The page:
“And it looks like that last digger ain’t long for this game either,” added crystal as the rest of the lost land collapsed. Faeron’s right monitor was now entirely dark.
“Okay, maybe I bought it a little,” said Quinn, squinting at Auri, “but I’m one-hundred percent calling your bluff now. Caidus has no strats here, and you are just trying to get me riled up. Nice try.”
“Yeah...” said Faeron. “As cool as Caidus was, I’m starting to lean towards Quinn’s side here.”
“Wanna bet?” asked Auri.
“Nah, I’m good,” said Faeron. “You clearly think you know something, and that’s enough for me.”
“Absolutely, I’ll bet,” said Quinn. “You’ve toyed with my mind long enough. What’s your price?”
“If Caidus loses…” said Auri, thinking a moment, “I’ll go to the Unity Fest with you this year. Maybe, maybe, I’ll even let you take me on the tunnel ride.”
Quinn’s face instantly flushed red. “I uh— and… um,” he said, trying to compose himself, “and if Caidus does win?”
“Lots of other girls in Eredith,” teased Auri. “You lose your right to ask me.”
“You told her?!” cried Quinn, giving Faeron a hurt glare.
“Nah, he didn’t need to,” said Auri. “I swear, you boys think you’re so subtle.”
“Well...” said the freckled boy, swallowing hard. “I suppose it’s a deal then.”
The glade spirits were now back in their own land, and Roethwild’s troops had resurfaced from the dungeon. As the table switched to a view of the Elemental Glade, Faeron could now see the outlines of both teams through the crimson-leaved canopy. It seemed almost as though the glades spirits could sense the presence of Roethwild’s researchers, as they made a straight line for the team.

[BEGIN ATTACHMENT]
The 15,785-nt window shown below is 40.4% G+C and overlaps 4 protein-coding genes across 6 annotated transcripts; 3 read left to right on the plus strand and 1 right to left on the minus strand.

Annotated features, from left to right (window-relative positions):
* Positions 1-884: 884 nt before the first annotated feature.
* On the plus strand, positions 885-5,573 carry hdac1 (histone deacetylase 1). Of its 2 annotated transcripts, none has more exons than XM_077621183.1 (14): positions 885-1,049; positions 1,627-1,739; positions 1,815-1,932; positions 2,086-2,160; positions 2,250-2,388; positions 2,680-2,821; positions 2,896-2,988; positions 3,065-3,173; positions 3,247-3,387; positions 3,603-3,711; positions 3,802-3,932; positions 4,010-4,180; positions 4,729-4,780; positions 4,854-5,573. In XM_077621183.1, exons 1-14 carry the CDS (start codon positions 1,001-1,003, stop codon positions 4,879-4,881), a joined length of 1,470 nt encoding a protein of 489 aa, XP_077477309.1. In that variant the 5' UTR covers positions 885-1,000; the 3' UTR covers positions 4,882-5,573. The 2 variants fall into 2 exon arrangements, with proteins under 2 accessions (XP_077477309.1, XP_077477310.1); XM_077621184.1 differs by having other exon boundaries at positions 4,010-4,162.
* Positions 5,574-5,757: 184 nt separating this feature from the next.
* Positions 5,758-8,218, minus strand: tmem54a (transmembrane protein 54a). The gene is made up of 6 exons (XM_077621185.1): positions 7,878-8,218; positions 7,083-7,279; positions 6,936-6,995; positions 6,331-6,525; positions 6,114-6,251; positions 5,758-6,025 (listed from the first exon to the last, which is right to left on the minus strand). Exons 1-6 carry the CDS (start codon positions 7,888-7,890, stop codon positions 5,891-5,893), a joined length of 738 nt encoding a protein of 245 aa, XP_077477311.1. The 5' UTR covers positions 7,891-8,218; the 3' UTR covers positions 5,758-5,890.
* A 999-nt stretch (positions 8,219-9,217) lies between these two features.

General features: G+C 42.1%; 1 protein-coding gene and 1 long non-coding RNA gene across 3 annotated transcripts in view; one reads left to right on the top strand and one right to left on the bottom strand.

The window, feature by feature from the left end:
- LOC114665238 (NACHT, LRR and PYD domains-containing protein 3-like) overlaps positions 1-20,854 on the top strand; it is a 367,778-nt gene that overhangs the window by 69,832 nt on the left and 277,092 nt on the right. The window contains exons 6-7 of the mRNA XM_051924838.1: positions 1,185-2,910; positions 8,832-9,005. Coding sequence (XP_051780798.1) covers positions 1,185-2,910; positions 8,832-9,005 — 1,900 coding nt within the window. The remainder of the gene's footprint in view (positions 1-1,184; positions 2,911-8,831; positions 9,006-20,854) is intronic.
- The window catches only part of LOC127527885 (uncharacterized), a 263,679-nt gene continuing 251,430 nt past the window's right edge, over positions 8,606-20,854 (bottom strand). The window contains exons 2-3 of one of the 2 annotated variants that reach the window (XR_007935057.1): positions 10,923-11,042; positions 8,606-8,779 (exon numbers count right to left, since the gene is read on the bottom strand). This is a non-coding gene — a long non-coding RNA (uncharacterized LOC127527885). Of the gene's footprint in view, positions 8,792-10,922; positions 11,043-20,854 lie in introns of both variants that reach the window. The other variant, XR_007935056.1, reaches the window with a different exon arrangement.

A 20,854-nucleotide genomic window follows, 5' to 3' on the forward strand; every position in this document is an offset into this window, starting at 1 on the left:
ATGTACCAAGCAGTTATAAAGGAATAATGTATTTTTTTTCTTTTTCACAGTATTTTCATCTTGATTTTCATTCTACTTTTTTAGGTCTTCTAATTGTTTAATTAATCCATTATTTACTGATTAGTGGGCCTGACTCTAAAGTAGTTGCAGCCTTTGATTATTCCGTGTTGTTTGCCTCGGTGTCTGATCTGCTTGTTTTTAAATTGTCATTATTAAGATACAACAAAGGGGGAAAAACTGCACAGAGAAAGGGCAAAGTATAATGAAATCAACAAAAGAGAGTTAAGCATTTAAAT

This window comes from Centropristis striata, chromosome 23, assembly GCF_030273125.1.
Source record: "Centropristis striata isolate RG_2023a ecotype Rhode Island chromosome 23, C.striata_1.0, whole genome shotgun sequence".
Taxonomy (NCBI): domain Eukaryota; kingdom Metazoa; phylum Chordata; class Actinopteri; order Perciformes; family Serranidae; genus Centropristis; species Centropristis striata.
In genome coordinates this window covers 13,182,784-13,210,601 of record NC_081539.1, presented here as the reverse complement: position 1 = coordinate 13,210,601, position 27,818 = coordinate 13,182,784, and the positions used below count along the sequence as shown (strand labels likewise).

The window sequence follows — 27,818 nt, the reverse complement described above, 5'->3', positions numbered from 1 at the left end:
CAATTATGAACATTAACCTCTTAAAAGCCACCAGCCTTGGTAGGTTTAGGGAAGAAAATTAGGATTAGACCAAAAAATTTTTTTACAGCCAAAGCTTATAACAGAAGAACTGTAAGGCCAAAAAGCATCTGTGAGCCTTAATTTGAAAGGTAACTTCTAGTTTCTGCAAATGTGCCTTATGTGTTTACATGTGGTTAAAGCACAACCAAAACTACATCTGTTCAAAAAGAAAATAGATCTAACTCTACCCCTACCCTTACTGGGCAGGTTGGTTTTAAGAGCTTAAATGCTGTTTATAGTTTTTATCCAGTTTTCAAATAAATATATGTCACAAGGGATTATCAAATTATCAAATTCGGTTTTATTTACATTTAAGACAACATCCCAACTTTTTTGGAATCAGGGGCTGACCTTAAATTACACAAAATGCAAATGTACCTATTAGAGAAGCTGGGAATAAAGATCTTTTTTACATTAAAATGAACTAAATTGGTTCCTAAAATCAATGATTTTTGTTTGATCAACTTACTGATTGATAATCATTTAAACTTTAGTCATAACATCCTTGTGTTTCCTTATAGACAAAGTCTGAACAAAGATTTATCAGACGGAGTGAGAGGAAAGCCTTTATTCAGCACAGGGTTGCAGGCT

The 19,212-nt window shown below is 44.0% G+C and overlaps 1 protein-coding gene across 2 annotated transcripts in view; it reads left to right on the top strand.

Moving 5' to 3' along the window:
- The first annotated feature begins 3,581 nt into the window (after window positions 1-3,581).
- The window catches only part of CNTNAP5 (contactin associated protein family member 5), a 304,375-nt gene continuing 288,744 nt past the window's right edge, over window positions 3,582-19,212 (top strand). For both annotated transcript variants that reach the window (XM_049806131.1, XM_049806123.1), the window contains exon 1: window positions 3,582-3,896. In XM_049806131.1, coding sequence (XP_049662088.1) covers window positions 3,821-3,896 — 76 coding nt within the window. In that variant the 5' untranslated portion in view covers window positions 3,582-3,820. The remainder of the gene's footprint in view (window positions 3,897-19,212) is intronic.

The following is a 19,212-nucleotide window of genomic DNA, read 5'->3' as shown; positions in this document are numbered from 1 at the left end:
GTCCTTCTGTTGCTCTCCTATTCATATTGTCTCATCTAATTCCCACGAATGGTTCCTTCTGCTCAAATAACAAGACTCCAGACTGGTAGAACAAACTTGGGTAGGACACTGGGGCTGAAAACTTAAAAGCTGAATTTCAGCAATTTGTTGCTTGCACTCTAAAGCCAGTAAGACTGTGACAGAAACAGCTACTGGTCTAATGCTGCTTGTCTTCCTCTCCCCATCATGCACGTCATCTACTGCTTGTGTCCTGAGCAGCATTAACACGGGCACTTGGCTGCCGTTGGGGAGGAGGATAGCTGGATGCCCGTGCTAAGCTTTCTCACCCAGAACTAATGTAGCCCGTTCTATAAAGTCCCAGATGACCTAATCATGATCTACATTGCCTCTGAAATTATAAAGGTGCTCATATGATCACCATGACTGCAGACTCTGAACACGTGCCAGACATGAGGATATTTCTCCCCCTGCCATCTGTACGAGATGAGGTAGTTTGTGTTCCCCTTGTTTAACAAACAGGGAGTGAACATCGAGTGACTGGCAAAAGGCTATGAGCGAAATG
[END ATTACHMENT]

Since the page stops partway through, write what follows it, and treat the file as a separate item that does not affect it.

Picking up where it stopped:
“I have to admit it folks,” Vet’s voice returned to the room. “I saw this fight coming down to last champions, and it seems I was wrong.”
“The end is here for those spirits,” said Crystal, as the two teams closed in on each other, “and you’ve got to feel a bit bad for them. Never had a chance with a leader like Grok.”
“No, they did not,” concurred Vet. “These strategies might have worked against nomads, but Book Peddler was simply no match for a proper Eredithian cha— Hold on now, what’s this?”
The whole of the glade was suddenly flooded with brilliant white light.
“Impossible,” said Faeron, looking down to his monitors. Sure enough, the right display was no longer entirely dark. He could see the exquisite treasure coffer of the Lost Land, its top pried open by a bloodied digger, light bursting out.
“He dug through,” gasped Quinn.